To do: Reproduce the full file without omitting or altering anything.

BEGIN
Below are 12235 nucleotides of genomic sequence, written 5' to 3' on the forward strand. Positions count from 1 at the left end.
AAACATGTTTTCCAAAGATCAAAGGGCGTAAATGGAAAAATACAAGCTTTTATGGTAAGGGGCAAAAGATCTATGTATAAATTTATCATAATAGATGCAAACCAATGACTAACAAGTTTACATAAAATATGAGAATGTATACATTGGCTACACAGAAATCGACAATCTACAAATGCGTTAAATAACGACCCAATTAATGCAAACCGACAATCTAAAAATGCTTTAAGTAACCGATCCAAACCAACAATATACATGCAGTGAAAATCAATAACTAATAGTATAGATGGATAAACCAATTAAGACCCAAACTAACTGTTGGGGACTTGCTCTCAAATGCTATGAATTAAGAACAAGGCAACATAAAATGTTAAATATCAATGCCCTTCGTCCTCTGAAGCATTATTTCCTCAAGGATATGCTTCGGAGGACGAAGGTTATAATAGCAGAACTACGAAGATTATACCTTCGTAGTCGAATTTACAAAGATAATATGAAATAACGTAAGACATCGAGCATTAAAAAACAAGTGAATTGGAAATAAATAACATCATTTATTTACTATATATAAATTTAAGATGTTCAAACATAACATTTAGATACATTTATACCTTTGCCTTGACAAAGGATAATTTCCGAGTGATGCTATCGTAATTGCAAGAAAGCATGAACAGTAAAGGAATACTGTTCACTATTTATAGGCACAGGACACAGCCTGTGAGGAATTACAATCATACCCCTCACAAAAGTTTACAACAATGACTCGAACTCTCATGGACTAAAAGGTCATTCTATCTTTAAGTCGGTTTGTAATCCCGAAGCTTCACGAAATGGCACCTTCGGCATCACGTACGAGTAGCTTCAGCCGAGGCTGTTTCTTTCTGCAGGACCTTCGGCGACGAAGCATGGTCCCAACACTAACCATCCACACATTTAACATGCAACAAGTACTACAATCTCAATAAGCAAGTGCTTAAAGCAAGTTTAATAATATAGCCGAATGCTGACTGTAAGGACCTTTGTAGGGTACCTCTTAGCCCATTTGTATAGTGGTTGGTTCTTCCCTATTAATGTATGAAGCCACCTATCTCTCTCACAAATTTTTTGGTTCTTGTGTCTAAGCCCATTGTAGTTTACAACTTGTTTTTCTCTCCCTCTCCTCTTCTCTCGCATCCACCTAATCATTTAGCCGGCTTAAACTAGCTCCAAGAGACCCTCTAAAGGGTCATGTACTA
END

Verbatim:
Below are 12235 nucleotides of genomic sequence, written 5' to 3' on the forward strand. Positions count from 1 at the left end.
AAACATGTTTTCCAAAGATCAAAGGGCGTAAATGGAAAAATACAAGCTTTTATGGTAAGGGGCAAAAGATCTATGTATAAATTTATCATAATAGATGCAAACCAATGACTAACAAGTTTACATAAAATATGAGAATGTATACATTGGCTACACAGAAATCGACAATCTACAAATGCGTTAAATAACGACCCAATTAATGCAAACCGACAATCTAAAAATGCTTTAAGTAACCGATCCAAACCAACAATATACATGCAGTGAAAATCAATAACTAATAGTATAGATGGATAAACCAATTAAGACCCAAACTAACTGTTGGGGACTTGCTCTCAAATGCTATGAATTAAGAACAAGGCAACATAAAATGTTAAATATCAATGCCCTTCGTCCTCTGAAGCATTATTTCCTCAAGGATATGCTTCGGAGGACGAAGGTTATAATAGCAGAACTACGAAGATTATACCTTCGTAGTCGAATTTACAAAGATAATATGAAATAACGTAAGACATCGAGCATTAAAAAACAAGTGAATTGGAAATAAATAACATCATTTATTTACTATATATAAATTTAAGATGTTCAAACATAACATTTAGATACATTTATACCTTTGCCTTGACAAAGGATAATTTCCGAGTGATGCTATCGTAATTGCAAGAAAGCATGAACAGTAAAGGAATACTGTTCACTATTTATAGGCACAGGACACAGCCTGTGAGGAATTACAATCATACCCCTCACAAAAGTTTACAACAATGACTCGAACTCTCATGGACTAAAAGGTCATTCTATCTTTAAGTCGGTTTGTAATCCCGAAGCTTCACGAAATGGCACCTTCGGCATCACGTACGAGTAGCTTCAGCCGAGGCTGTTTCTTTCTGCAGGACCTTCGGCGACGAAGCATGGTCCCAACACTAACCATCCACACATTTAACATGCAACAAGTACTACAATCTCAATAAGCAAGTGCTTAAAGCAAGTTTAATAATATAGCCGAATGCTGACTGTAAGGACCTTTGTAGGGTACCTCTTAGCCCATTTGTATAGTGGTTGGTTCTTCCCTATTAATGTATGAAGCCACCTATCTCTCTCACAAATTTTTTGGTTCTTGTGTCTAAGCCCATTGTAGTTTACAACTTGTTTTTCTCTCCCTCTCCTCTTCTCTCGCATCCACCTAATCATTTAGCCGGCTTAAACTAGCTCCAAGAGACCCTCTAAAGGGTCATGTACTA